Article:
a power supply in electrical communication with the anode and/or cathode of the ion source;
at least one circuit for maintaining the cathode of the ion source at a potential(s) other than ground.
10. The ion source of claim 9, wherein said at least one circuit for maintaining the cathode at a potential other than ground comprises (a) a zener diode in electrical communication with the cathode, and/or (b) a thyristor in electrical communication with the cathode.
11. The ion source of claim 9, wherein both the power supply and the cathode are not grounded.
12. A method of operating an ion source, the method comprising:
providing an ion source including an anode, a cathode and a conductive wall(s), the wall(s) at least partially surrounding a deposition chamber, and wherein a power supply is in electrical communication with the anode and/or cathode of the ion source; and
maintaining the cathode of the ion source at a potential(s) other than ground for at least a period of time during ion source operation.
13. The method of claim 12, wherein said maintaining of the cathode at a potential other than ground comprises using (a) a zener diode in electrical communication with the cathode, and/or (b) a thyristor in electrical communication with the cathode, in order to maintain the cathode at a potential other than ground.
14. The method of claim 12, further comprising causing both the power supply and the cathode to be not grounded.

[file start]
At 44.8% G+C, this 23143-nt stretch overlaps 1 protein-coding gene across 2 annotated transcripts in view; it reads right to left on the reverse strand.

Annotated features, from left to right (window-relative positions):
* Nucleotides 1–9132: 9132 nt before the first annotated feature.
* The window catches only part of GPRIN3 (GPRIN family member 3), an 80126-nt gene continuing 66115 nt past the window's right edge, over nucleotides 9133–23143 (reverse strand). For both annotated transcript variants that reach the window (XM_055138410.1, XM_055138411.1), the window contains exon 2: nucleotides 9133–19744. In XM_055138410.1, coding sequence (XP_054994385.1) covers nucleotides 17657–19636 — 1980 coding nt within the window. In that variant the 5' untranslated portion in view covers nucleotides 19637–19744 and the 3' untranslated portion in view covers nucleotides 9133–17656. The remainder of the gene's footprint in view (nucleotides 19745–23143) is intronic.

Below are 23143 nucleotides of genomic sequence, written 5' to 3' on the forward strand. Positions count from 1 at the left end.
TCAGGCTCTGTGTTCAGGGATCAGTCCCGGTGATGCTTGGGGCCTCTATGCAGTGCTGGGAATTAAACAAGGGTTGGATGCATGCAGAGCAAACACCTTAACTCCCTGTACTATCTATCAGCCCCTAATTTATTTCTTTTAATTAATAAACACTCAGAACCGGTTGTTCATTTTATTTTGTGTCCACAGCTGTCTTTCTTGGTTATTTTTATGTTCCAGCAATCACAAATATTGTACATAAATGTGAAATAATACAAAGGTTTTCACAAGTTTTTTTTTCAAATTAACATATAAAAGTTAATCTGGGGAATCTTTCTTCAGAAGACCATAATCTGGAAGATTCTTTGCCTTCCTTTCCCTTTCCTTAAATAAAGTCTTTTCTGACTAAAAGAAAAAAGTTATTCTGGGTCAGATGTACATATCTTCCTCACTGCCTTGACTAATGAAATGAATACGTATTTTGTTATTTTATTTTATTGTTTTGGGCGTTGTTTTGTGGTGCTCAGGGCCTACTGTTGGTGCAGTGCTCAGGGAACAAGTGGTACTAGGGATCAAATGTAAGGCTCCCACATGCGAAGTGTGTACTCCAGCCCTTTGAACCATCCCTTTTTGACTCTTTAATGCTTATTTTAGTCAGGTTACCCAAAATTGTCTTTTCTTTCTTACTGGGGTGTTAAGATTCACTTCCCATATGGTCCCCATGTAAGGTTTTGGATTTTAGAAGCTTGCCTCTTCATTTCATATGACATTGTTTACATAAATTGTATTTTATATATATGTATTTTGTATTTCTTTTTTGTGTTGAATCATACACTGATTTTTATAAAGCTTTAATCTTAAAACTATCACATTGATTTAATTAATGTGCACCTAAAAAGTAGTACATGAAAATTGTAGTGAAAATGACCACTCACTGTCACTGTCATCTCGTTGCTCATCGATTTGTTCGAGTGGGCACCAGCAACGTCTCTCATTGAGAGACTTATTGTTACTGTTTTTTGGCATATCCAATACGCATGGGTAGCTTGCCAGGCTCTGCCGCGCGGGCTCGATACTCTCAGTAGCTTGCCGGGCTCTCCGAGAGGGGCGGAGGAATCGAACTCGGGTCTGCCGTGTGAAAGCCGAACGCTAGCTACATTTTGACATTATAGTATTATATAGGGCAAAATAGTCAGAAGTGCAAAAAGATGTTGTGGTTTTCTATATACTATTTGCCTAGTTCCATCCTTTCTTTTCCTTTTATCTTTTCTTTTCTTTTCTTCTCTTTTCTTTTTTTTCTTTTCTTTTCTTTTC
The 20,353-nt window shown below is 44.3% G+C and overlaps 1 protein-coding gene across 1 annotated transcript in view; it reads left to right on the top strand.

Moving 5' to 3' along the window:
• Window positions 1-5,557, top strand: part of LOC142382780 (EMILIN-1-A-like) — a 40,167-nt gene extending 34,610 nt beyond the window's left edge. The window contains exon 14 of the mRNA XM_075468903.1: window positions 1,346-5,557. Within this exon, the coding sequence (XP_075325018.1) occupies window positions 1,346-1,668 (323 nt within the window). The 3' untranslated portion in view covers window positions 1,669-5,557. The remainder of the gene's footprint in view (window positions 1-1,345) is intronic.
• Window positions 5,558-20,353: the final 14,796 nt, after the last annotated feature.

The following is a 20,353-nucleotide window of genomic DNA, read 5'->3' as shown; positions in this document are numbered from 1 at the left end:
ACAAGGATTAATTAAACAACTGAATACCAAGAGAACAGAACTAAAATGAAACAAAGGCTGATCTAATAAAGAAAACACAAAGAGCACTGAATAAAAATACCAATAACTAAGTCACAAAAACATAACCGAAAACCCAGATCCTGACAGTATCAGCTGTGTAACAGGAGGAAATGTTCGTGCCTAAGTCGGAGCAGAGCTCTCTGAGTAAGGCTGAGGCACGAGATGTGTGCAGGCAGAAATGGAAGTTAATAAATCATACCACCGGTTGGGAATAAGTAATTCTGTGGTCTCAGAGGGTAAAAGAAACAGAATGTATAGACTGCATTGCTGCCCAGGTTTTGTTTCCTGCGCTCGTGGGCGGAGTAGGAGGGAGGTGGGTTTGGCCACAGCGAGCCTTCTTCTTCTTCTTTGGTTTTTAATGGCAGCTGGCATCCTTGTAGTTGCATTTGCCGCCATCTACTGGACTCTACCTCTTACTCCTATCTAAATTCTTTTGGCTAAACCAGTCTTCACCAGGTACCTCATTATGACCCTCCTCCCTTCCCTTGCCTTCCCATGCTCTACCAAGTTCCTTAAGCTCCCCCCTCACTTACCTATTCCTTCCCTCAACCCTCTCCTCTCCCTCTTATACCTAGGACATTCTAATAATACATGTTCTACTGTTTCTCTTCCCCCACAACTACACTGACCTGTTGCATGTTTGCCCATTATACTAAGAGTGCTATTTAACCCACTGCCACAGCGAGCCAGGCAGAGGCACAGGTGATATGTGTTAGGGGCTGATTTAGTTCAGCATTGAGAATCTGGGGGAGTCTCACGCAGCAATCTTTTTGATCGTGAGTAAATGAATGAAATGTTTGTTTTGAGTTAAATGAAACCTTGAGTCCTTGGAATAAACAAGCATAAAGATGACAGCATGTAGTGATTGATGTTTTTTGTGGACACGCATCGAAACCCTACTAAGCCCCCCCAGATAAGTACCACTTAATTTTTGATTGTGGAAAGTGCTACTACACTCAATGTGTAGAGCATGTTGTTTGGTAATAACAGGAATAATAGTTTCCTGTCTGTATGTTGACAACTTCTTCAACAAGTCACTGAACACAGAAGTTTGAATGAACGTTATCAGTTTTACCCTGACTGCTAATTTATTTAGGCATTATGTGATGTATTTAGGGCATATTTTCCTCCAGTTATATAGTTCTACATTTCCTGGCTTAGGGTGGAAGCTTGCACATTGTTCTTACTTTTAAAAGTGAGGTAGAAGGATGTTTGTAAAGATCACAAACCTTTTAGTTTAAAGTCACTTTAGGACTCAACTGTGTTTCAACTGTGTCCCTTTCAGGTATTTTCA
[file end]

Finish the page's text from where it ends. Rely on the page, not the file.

15. A method of making a coated article, the method comprising:
providing an ion source including an anode, a cathode and a conductive wall(s), the wall(s) at least partially surrounding a deposition chamber, and wherein a power supply is in electrical communication with the anode and/or cathode of the ion source;
providing a substrate in the deposition chamber; and
ion beam depositing a layer on the substrate while maintaining the cathode of the ion source at a potential(s) other than ground for at least a period of time while the layer is being deposited on the substrate.
16. The method of claim 15, wherein said maintaining of the cathode at a potential other than ground comprises using (a) a zener diode in electrical communication with the cathode, and/or (b) a thyristor in electrical communication with the cathode, in order to maintain the cathode at a potential other than ground.
17. The method of claim 15, further comprising causing both the power supply and the cathode to be not grounded.
Description

This application claims priority on Provisional U.S. Patent Application Ser. No. 60/501,020, filed Sep. 9, 2003, the disclosure of which is hereby incorporated herein by reference.

This invention relates to an ion source for generating an ion beam (diffuse, focused, or collimated), wherein the ion source is operable via a technique which maintains an electrode of the ion source (e.g., the cathode) at a potential other than ground during at least a portion of operation.

BACKGROUND

An ion source is a device that causes gas molecules to be ionized and then accelerates and emits the ionized gas molecules and/or atoms in a beam toward a substrate. Such an ion beam may be used for various purposes, including but not limited to cleaning a substrate, activation, polishing, etching, and/or deposition of thin film coatings/layer(s). Example ion sources are disclosed, for example, in U.S. Pat. Nos. 6,359,388; 6,037,717; 6,002,208; and 5,656,819, the disclosures of which are all hereby incorporated herein by reference.